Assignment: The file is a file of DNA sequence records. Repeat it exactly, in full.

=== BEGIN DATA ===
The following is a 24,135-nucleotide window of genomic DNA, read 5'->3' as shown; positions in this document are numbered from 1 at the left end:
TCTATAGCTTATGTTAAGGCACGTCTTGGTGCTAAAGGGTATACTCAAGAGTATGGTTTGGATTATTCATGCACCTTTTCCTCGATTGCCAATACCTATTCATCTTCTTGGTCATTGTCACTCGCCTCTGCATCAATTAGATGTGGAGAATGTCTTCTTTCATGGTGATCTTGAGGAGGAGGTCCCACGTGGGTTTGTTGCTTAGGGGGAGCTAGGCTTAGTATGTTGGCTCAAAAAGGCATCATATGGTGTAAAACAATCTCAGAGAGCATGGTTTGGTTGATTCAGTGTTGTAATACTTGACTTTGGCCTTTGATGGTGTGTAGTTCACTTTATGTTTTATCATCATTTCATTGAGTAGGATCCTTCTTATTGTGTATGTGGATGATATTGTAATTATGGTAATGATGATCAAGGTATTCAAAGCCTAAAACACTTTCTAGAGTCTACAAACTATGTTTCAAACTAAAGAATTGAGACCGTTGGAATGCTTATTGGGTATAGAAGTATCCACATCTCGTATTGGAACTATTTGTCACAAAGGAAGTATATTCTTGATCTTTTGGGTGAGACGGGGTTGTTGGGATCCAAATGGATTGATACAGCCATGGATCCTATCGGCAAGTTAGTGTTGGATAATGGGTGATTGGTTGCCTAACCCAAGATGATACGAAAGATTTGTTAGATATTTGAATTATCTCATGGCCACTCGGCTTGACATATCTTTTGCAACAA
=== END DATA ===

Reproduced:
The following is a 24,135-nucleotide window of genomic DNA, read 5'->3' as shown; positions in this document are numbered from 1 at the left end:
TCTATAGCTTATGTTAAGGCACGTCTTGGTGCTAAAGGGTATACTCAAGAGTATGGTTTGGATTATTCATGCACCTTTTCCTCGATTGCCAATACCTATTCATCTTCTTGGTCATTGTCACTCGCCTCTGCATCAATTAGATGTGGAGAATGTCTTCTTTCATGGTGATCTTGAGGAGGAGGTCCCACGTGGGTTTGTTGCTTAGGGGGAGCTAGGCTTAGTATGTTGGCTCAAAAAGGCATCATATGGTGTAAAACAATCTCAGAGAGCATGGTTTGGTTGATTCAGTGTTGTAATACTTGACTTTGGCCTTTGATGGTGTGTAGTTCACTTTATGTTTTATCATCATTTCATTGAGTAGGATCCTTCTTATTGTGTATGTGGATGATATTGTAATTATGGTAATGATGATCAAGGTATTCAAAGCCTAAAACACTTTCTAGAGTCTACAAACTATGTTTCAAACTAAAGAATTGAGACCGTTGGAATGCTTATTGGGTATAGAAGTATCCACATCTCGTATTGGAACTATTTGTCACAAAGGAAGTATATTCTTGATCTTTTGGGTGAGACGGGGTTGTTGGGATCCAAATGGATTGATACAGCCATGGATCCTATCGGCAAGTTAGTGTTGGATAATGGGTGATTGGTTGCCTAACCCAAGATGATACGAAAGATTTGTTAGATATTTGAATTATCTCATGGCCACTCGGCTTGACATATCTTTTGCAACAA